McCain flip-flops from Gadaffi crony to Libya warmonger


This video from the USA says about itself:

26 April 2011

Sen. John McCain yesterday became the highest profile U.S. official to visit Libya since international military intervention began, and gave a hearty endorsement to the rebels fighting the Gadhafi government … “They are my heroes,” he said … he called his visit “one of the most exciting and inspiring days of my life”.

….McCain‘s last visit to Libya was very different, and it’s amazing that U.S. media outlets reporting on his remarks yesterday are pretending this other visit never occurred. It was just 18 months ago that McCain traveled to Libya and cozied up to Gadhafi, visiting with him at the dictator’s home in Tripoli, shaking his hand, and even bowing a little to Gadhafi:

The point of the meeting was for McCain to discuss delivery of American military equipment to the Libyan regime. I guess the rebels didn’t hear about this? And that American media outlets simply forgot it happened?

Politics Daily (August 2009): Sen. John McCain, visiting Libya this past week, praised Muammar Gaddafi for his peacemaking efforts in Africa. In addition, McCain called for the U.S. Congress to expand ties with Gaddafi’s government, according to Libya’s state news agency. McCain had a face-to-face meeting with Gaddafi, which he detailed on his Twitter page with the following message:

“Late evening with Col. Qadhafi at his “ranch” in Libya — interesting meeting with an interesting man.”

Source: here.

McCain Now Praises Egyptian Revolt After Calling Popular Uprisings in Arab World a Dangerous “Virus”: here.

McCain falsely accuses illegal immigrants of starting Arizona fire: here.

French film makes fun of Sarkozy


This video, in French, is the trailer of the movie “La Conquête“.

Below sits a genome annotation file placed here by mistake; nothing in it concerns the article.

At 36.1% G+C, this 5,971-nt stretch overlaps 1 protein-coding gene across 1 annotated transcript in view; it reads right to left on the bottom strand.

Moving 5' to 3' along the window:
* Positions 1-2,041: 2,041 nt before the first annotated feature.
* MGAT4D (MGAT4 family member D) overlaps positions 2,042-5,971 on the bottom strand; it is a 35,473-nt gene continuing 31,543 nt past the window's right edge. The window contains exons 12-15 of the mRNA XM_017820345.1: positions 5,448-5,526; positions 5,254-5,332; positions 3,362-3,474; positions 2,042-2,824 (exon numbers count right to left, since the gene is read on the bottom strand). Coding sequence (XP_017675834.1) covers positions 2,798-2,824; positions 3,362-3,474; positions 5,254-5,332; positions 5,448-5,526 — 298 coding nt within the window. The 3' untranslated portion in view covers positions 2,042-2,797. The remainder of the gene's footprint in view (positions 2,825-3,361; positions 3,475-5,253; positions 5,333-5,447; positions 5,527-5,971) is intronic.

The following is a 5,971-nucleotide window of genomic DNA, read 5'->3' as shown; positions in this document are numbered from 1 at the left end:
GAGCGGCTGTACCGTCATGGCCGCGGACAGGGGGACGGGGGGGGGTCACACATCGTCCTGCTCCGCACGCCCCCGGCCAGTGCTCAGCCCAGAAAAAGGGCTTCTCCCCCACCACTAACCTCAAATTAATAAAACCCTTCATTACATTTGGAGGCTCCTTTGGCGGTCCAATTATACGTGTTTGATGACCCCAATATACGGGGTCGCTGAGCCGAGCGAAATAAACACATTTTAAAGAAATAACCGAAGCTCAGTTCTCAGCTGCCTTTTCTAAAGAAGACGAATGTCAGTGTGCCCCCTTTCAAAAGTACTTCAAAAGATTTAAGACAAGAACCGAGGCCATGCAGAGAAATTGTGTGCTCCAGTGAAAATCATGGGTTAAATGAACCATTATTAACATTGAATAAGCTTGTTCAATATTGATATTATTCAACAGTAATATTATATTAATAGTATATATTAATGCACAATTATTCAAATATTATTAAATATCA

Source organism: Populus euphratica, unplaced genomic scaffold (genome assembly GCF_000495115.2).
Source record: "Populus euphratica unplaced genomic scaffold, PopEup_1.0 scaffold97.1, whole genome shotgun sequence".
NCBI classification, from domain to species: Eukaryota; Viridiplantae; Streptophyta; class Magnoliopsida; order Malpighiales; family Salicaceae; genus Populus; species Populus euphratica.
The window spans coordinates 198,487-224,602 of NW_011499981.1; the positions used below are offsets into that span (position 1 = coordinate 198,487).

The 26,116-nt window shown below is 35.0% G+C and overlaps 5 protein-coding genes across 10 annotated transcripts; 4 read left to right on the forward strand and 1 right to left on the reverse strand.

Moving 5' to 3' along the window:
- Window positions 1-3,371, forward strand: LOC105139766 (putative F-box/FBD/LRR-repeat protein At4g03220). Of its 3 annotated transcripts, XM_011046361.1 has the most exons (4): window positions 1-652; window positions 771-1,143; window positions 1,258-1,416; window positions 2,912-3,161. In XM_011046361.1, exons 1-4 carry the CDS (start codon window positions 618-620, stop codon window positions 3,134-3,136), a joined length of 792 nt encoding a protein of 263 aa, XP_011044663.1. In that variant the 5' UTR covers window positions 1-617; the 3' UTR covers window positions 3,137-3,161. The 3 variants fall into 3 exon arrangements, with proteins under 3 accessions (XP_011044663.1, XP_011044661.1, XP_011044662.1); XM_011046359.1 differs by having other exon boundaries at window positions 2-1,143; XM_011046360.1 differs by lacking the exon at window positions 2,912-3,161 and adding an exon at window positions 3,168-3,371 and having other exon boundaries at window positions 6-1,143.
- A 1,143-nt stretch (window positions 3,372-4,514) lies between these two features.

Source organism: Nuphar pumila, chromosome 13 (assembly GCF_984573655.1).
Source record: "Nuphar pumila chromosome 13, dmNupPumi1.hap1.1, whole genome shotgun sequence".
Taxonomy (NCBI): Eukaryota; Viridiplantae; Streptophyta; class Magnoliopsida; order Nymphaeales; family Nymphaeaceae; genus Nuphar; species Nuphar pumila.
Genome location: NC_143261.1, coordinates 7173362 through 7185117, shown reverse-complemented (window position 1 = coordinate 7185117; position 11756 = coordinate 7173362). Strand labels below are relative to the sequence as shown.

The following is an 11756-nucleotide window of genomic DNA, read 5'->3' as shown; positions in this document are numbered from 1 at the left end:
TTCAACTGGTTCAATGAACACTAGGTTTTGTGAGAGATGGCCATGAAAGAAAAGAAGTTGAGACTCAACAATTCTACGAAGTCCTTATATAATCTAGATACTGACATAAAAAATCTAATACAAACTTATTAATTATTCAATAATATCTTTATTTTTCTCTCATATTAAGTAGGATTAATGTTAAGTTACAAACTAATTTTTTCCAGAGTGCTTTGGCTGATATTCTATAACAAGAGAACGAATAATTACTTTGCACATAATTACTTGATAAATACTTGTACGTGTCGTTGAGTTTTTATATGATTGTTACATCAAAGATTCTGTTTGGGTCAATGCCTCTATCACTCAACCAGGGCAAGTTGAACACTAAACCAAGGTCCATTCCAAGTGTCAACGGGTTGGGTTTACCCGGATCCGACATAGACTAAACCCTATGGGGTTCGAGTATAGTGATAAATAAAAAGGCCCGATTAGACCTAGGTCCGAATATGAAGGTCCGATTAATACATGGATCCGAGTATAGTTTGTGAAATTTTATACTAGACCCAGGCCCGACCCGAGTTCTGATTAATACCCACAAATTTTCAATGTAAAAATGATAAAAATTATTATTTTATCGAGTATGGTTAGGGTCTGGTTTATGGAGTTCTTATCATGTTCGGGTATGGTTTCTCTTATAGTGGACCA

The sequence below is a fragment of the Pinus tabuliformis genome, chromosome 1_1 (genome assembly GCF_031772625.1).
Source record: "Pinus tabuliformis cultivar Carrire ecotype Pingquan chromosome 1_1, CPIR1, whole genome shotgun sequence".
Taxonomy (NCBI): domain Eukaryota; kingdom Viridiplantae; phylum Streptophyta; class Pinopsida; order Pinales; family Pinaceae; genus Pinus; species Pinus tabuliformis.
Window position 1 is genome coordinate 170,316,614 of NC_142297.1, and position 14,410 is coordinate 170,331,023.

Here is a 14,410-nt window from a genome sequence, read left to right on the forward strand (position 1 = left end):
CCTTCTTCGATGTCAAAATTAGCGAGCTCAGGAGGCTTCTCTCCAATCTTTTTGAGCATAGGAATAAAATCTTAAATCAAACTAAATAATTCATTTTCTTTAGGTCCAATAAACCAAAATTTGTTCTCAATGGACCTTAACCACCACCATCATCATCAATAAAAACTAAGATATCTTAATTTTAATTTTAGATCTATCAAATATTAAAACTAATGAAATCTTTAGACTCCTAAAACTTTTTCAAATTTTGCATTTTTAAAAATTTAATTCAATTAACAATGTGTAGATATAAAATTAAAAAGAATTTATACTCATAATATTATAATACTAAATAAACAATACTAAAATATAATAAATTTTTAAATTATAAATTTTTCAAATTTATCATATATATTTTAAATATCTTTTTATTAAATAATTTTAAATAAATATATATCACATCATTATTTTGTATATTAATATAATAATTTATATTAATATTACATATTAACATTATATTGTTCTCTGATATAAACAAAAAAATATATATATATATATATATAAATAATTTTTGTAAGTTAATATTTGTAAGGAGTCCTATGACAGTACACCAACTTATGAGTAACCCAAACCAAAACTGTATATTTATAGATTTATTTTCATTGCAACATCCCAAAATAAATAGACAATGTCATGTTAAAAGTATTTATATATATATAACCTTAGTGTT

Nicolas Sarkozy, with blood on his hands in Tunisia, Libya, Ivory Coast, Chad, Niger, etc., is not as great as his sycophants say.

From daily The Guardian in Britain:

Cannes showing for scathing portrait of Nicolas Sarkozy‘s rise to power

Inspired by British satire In The Loop, first French film to tell story of a serving president breaks last taboo

Angelique Chrisafis in Paris

Sunday 8 May 2011 15.02 BST

It threatens to be so true to life that it’s more like a documentary than a feature film. “I’m surrounded by cretins!” shouts a stack-heeled, would-be French president at his terrified advisers. “Remember, I’m a Ferrari. When you open the bonnet, you use white gloves.”

When the Cannes film festival opens next week, it will break the last taboo in French film. La Conquête, a scathing portrait of Nicolas Sarkozy’s rise to power – the first French feature film brave enough to tackle a serving president – will be shown on La Croisette after a row over whether officials wanted to sideline it to spare the Elysée’s blushes.

Inspired by the merciless British satire In the Loop, and subtitled “The man who won the presidency, but lost a wife“, it hopes to skewer Sarkozy‘s rage, ambition and problems with women. But it faces the same problem as Italian director Nanni Moretti’s Berlusconi-inspired The Caiman: how do you parody a man who has already become a parody of himself?

This year’s Cannes is already displaying an unprecedented Sarkozy theme. The first lady, Carla Bruni, will appear in Woody Allen’s Midnight in Paris, while the French director Pierre Schoeller’s L’Exercice de l’Etat fictionalises the personal sacrifices of a government minister.

Sarkozy, record-breakingly unpopular one year before a tough battle for re-election, cannot risk appearing on the red carpet himself, nor can Bruni. It would send the wrong message about lavish partying to cash-strapped France.